Every leader has defining moments in their career.
There are many that Craig Hayman could choose from his 30 years in software. Being part of an executive team that took a small start-up from zero to $100m in just five years; writing a then-revolutionary paper on open source software while at IBM in the mid-90s; spending a year as president of Ebay Enterprise or most recently becoming a FTSE 100 CEO when his firm AVEVA was elevated to the index in 2019.
But looking back, Hayman says he can pinpoint it to one moment. When he made the pivot from “manager to person”.
“It was 1996. I ended up running a 150 person engineering R&D team at IBM. My style was very much ‘this is my team, give it to me and I’ll deal with it’.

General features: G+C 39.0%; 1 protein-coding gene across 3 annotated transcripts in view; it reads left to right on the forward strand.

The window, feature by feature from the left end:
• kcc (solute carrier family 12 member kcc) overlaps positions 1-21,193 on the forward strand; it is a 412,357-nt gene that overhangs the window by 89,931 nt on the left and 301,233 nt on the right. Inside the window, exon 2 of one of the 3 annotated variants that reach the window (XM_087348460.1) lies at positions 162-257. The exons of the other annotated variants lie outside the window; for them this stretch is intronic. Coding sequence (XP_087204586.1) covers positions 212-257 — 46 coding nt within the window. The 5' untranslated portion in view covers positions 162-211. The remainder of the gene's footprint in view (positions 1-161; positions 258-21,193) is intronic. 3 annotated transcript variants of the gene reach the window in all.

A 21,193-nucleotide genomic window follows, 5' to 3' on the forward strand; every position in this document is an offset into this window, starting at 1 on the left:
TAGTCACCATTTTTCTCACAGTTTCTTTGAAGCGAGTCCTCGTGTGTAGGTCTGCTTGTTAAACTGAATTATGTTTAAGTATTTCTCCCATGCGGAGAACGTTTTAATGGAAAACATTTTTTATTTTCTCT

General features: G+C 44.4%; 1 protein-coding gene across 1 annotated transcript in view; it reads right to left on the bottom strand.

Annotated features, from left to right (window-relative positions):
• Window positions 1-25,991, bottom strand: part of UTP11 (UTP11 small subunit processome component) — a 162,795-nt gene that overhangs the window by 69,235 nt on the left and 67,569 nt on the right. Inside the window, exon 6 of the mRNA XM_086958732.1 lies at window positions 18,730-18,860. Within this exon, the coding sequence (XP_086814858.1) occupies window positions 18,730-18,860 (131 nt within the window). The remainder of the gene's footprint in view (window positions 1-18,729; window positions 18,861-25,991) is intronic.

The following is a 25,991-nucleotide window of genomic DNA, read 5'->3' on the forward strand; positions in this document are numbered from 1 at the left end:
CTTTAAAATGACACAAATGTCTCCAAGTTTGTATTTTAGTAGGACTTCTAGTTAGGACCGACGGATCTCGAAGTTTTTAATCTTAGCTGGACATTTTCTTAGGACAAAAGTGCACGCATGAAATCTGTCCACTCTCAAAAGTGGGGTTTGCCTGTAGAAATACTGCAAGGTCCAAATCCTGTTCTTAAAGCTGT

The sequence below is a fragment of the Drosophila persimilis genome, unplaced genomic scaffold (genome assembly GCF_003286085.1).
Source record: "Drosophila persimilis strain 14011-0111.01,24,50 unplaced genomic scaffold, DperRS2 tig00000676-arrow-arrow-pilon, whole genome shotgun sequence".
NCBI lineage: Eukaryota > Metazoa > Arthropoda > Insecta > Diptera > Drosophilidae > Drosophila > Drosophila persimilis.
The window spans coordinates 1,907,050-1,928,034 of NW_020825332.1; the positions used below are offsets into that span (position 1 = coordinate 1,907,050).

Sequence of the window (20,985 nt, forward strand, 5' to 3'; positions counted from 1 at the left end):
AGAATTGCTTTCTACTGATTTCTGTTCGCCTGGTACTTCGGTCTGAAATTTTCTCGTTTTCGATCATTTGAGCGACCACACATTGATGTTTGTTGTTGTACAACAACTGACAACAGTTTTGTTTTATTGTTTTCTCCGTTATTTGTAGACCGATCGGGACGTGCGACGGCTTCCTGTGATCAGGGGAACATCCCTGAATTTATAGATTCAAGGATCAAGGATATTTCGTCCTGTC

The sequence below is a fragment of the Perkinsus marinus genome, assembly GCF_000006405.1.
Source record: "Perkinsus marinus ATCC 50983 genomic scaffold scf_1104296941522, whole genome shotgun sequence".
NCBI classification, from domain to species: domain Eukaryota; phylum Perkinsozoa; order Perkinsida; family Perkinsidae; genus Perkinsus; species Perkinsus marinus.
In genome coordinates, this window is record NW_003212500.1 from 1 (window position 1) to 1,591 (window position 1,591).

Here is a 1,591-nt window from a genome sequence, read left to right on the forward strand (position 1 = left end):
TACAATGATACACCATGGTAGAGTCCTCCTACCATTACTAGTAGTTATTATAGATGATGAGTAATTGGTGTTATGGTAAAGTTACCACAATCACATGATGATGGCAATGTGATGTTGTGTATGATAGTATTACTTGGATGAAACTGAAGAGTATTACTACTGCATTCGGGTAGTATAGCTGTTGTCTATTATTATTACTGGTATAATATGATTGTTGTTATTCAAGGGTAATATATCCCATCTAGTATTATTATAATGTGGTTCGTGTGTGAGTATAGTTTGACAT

“I'd been there for two years and was so frustrated. There were things that I’d be seeing as obvious things we should be doing, but no one else wanted to do it. They were just too busy protecting their own ideas - at least that’s how I interpreted it.
“It was really driving me crazy. I was talking to my wife about it and she said to me: 'When you’re on a call with a customer you’re always willing to engage with them. You deal with all sorts of objections to get them on board and you don’t control them at all. Why don’t you try that inside the company?'. I thought it was outrageous, why would you spend so much time doing that? It’s too inefficient.
“Eventually I decided that I’d try it, and my God, did my career take off at that point. I ended up leading and growing projects into products, products into families, then into global initiatives.
“We came up with a structure that enabled others to see their own success in different projects - that was so rewarding.”
Image credit: Courtesy of AVEVA.